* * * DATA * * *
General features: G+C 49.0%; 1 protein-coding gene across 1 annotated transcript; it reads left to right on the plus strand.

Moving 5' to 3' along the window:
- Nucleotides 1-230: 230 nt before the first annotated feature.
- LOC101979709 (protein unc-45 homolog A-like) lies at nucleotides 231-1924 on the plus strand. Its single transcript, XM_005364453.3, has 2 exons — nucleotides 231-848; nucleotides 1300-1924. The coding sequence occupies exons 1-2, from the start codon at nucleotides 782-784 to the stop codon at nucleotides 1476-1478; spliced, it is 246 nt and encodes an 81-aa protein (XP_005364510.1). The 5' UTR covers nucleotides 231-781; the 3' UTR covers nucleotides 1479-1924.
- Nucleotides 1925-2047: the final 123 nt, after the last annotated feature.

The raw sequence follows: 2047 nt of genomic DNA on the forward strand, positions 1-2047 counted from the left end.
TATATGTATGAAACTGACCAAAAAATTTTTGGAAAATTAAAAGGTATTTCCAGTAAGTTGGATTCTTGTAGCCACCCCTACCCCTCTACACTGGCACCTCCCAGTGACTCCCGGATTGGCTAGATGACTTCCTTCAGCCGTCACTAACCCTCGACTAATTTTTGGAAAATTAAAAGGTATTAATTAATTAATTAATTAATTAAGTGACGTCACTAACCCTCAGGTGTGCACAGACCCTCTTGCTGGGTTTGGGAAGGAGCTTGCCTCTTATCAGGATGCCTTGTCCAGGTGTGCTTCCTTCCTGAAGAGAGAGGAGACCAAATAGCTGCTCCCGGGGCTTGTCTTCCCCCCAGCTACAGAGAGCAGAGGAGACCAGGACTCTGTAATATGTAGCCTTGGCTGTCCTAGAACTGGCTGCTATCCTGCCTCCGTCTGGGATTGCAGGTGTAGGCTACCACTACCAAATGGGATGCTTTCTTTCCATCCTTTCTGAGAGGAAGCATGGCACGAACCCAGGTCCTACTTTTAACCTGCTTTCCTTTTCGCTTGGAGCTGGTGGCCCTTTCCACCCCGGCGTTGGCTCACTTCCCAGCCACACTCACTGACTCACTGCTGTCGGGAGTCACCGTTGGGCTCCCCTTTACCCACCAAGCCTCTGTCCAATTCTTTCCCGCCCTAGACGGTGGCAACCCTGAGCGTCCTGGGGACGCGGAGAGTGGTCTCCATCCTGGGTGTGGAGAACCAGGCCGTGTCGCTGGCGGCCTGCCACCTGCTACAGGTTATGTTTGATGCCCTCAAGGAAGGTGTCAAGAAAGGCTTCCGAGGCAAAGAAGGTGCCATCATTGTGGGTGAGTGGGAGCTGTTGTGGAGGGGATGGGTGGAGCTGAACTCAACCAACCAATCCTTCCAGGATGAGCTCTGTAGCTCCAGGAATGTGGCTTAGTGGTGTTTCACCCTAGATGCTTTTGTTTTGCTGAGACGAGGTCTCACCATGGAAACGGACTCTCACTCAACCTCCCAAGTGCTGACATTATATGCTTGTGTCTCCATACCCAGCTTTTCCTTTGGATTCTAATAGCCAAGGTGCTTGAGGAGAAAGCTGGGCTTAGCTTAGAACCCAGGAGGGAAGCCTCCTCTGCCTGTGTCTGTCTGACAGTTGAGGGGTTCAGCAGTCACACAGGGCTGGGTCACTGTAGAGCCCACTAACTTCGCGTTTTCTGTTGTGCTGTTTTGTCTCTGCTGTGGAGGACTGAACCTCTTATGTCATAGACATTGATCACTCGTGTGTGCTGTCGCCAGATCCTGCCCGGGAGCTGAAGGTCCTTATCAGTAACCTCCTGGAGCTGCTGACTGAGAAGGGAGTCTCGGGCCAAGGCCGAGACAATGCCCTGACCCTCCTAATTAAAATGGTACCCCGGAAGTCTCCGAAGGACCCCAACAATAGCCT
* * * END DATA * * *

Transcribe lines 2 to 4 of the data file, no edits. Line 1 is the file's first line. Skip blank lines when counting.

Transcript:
Moving 5' to 3' along the window:
- Nucleotides 1-230: 230 nt before the first annotated feature.
- LOC101979709 (protein unc-45 homolog A-like) lies at nucleotides 231-1924 on the plus strand. Its single transcript, XM_005364453.3, has 2 exons — nucleotides 231-848; nucleotides 1300-1924. The coding sequence occupies exons 1-2, from the start codon at nucleotides 782-784 to the stop codon at nucleotides 1476-1478; spliced, it is 246 nt and encodes an 81-aa protein (XP_005364510.1). The 5' UTR covers nucleotides 231-781; the 3' UTR covers nucleotides 1479-1924.